While Kylie flexed her cornrows on Instagram in July 2015, Black girls in South Africa had to publicly protest a school policy that forbade them from wearing their hair naturally. News 24, a South African news organization, reported that students at Pretoria High School for Girls were subjected to harassment because of their natural hair.
The school's code for conduct forbid girls from wearing cornrows, locs, or braids because they're "untidy."
That time Khloé Kardashian deemed it cute to wear bantu knots.
Bantu knots are absolutely beautiful. The protective hairstyle originated in southern Africa, according to Ebony Magazine. It is now a no-fuss style that is popular among Black women with natural hair.
Khloé referred to herself as a "bantu babe" when she posted this photo to Instagram in August. After receiving massive backlash, she changed the caption to "I like this better."
Yet, the 32-year-old remained eerily silent when a Texas elementary school told a 9-year-old that her afro puffs were "unacceptable" and violated their dress code.
That time women began doing the Kylie Jenner challenge to "plump their lips."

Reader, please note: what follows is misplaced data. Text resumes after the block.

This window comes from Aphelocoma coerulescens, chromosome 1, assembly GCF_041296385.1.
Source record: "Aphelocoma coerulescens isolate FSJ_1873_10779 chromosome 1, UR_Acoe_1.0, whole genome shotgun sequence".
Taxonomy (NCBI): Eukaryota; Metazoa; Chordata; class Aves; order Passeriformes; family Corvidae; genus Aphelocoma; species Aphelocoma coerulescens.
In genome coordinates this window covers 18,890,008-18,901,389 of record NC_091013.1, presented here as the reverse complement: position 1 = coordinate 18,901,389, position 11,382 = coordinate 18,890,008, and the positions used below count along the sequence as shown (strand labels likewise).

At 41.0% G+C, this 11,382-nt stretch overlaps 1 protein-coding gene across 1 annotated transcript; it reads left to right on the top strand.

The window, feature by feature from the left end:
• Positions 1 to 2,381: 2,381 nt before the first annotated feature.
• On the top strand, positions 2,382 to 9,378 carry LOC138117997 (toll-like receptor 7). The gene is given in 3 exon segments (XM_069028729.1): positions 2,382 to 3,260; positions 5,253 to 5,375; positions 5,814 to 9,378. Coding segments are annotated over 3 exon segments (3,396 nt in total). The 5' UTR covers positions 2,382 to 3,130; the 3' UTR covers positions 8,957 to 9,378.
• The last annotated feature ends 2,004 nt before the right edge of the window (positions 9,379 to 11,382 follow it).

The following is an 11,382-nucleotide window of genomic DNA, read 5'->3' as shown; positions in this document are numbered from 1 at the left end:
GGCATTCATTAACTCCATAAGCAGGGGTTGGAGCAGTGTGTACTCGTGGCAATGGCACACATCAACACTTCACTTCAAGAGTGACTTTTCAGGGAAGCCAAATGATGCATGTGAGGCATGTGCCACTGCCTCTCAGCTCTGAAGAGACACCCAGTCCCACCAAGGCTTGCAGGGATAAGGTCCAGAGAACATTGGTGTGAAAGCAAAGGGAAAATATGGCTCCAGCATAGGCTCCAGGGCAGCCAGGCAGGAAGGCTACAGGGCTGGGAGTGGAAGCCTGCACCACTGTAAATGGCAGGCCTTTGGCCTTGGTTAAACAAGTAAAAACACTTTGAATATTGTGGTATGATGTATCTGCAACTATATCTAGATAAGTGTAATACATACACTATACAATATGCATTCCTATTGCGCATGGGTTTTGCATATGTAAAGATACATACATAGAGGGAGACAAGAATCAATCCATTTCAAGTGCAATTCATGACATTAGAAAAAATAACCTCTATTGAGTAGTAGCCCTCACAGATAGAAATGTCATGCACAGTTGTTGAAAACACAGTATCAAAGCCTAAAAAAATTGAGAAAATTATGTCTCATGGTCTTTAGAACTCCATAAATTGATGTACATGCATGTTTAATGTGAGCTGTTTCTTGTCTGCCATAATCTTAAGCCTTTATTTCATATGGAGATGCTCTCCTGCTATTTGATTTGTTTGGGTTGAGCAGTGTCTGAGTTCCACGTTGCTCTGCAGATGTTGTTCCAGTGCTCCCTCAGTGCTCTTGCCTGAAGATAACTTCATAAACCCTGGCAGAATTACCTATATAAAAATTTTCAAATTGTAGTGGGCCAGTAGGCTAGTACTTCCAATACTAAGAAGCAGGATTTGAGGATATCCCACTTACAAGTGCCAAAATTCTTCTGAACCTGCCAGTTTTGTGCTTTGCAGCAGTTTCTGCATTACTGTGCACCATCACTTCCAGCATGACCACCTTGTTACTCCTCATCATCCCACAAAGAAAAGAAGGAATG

Kylie Jenner got lip injections — and there's nothing wrong with that. Now though, her augmented lips, which greatly mirror the average Black woman's lips, are considered the perfect pout.
Her lips gained so much notoriety that ordinary people began competing in the #KylieJennerChallenge. As writer Ashley Reese pointed out in an essay for Gurl, Black women have long been taunted for having big lips.
"It's weird how people are going to ridiculous measures to get the look that so many Black women–including Black celebrities–have, but only decided to start copy catting when a cute white teenager who happens to be in a famous family started rocking them," she wrote.